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|Address:||The Zetter Hotel, 86-88 Clerkenwell Road, London EC1M 5RJ|
|Tel:||020 3463 0298|
|Price: £43.00||Wine: £15.95||Champagne: £49.95|
|Opening Hours:||Mon-Sun 7-10.30am 12N-2.30pm 6-10.30pm|
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Musical chairs at Bistro Bruno Loubet
Bistro Bruno Loubet has been hailed as the restaurant opening of the year so far, as we see Monsieur Loubet return from down under to cook for us. If Mr Loubet’s name rings a bell it is because in the Nineties, Bruno Loubet was all the rage, first at Bistrot Bruno, then at L’Odeon on Regent Street. He has now returned east to the Zetter Hotel, a rather trendy boutique hotel in Clerkenwell. The restaurant dominates the ground floor of the building and its décor reminds me of somewhere Carrie Bradshaw would be seen eating.
However, for some reason, we decided to take the circle line to get to Bistro Bruno Loubet and this helped build up our appetite as we ended up half an hour late for our reservation. If God created earth while by travelling on the Circle line, we would still be in darkness. Stepping in to the restaurant, we were greeted by a lovely sound of people enjoying their evening and we were promptly seated by an ‘Andi Peter’ lookalike maitre’d to a lovely table in the back right corner of the room with a view of both the kitchen and St John’s Square.
Just as we had got comfortable and started to admire the menu, Mr Peters came over and asked us to move seat. A little bemused, I asked why and we were informed that this table was actually for a group of four who had cancelled but now wanted to dine again. I reluctantly agreed to see the other table we were being deported to but the waiter would have needed a passport to serve us as it was basically in the lobby of the hotel so I refused to move. The manager, seeing this fricassee in the middle of his dining room, came over; asked what was happening; was told; he apologised; allowed us to stay at our table; bollocked Andy and then brought over two glasses of champagne to say sorry.
Resettled and debating what to have for dinner, the metaphorical musical chairs music tape started up again and it stopped with Andi asking us to move once again! I was half expecting Edd the Duck, Mr Peter’s TV sidekick to pop out and reveal this was all a joke. Unfortunately, this was not the case and we moved, although to be fair, it was to a better table. Our second complimentary glass of fizz arrived and by now we would move our chairs to sit anywhere as long as we were allowed to order and eat. At least the food made up for the earlier fiasco.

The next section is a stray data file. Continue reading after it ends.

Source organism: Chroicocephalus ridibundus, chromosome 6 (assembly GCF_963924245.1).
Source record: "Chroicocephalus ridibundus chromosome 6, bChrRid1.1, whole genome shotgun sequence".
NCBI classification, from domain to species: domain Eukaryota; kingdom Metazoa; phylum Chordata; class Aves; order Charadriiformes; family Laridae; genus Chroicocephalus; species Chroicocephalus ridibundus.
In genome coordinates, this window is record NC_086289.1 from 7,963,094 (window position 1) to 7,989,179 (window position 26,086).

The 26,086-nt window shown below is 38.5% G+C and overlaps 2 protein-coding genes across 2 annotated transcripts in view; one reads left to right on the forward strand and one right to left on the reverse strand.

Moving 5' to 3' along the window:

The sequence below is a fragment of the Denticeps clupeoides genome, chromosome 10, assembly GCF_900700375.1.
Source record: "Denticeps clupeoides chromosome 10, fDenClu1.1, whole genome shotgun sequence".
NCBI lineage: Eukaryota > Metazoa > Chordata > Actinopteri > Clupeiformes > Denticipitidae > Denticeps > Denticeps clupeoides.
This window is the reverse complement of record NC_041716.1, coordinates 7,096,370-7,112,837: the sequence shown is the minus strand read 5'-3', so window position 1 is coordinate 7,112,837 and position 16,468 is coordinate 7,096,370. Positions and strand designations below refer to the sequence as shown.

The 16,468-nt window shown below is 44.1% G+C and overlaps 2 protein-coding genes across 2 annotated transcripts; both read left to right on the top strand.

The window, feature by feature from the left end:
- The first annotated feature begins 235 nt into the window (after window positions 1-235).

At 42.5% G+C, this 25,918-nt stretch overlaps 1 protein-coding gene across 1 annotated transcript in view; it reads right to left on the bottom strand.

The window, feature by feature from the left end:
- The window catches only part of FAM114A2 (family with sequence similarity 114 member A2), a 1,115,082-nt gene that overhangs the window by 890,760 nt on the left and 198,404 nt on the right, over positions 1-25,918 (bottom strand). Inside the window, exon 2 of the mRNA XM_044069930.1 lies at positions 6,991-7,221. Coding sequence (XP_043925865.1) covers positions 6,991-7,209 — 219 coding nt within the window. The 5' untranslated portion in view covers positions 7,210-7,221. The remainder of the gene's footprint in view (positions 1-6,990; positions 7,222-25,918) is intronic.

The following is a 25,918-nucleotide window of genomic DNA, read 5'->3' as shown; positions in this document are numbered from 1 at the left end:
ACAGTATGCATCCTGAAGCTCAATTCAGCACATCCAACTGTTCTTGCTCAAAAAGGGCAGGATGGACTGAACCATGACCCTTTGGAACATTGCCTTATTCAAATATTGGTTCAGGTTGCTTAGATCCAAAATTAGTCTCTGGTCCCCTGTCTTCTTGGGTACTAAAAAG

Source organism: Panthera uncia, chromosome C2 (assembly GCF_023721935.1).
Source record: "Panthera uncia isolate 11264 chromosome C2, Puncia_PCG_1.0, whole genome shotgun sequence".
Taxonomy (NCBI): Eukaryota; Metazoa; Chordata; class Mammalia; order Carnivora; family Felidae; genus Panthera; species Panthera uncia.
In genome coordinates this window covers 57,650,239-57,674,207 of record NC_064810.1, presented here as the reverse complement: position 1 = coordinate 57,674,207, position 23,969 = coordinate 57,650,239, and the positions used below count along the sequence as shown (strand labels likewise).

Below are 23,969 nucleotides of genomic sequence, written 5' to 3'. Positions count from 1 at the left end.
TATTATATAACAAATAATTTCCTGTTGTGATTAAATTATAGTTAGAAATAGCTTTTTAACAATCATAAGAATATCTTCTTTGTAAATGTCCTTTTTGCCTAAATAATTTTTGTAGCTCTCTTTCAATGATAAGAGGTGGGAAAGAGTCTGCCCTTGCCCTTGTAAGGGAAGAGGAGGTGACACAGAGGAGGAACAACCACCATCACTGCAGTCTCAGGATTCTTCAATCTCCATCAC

To start with we had Pea soup a la Francaise and Mauricette snails and meatballs with royale de champignons. The soup was a bright Spring green and the smell transformed you to a small leafy village in rural France where you can imagine farmers stopping for lunch on their tractors mopping up the soup with large chunks of baguette. The meatballs had been recommended by many of the well known food critics so I decided to order these. I sometimes find that snails can be overpowered by the garlic sauce they are so normally served in but this was not the case here as garlic did not really feature in this dish. This dish has to be one of the best dishes that I have had in a long time. The texture and taste of the snails worked so well with meatballs in the tomato sauce. This dish made me remember what taste is all about. Imagine you had lost your taste buds and suddenly found them again in this dish. Mouthful after mouthful was like discovering a new primary colour.
To follow, we had the confit lamb shoulder, white bean and preserved lemon puree with green harissa and the pan fried breast of wood pigeon, cauliflower, almond with quinoa and giblet sauce. The lamb was tender and actually tasted of lamb. The white bean and preserved lemon puree with green harissa added a Mediterranean touch to the dish that made a nice difference to the French themed menu. The pan fried breast of wood pigeon was served beautifully medium rare. I often find pigeon can be rich but this pigeon did not overpower and was silkily soft. The plate arrived with very thin slices of cauliflower scattered over the slices of pigeon breast that covered every inch of the plate. I do not know if this was intentional play on the dish but it reminded me of the Italian dish beef tagliata with rocket and parmesan. The almonds added that lovely little crunch to the dish. Almonds and pigeon, shouldn’t really work, but like Dave Cameron and Nick Clegg’s double act, it somehow does.
The wine list was very approachable with a large number of wines under the 30 quid mark. Again, a nice sign that this is trying to be a bistro as one should be able to walk in, have a main course and bottle of wine without having to have the end result of a bank account representing that of Sarah Ferguson.
The total bill was just over £80 including service charge for two starters, two mains and a good bottle of wine. If you are going to dine out once this year, please consider Bistro Bruno Loubet; although be prepared to change seats at least twice during your meal.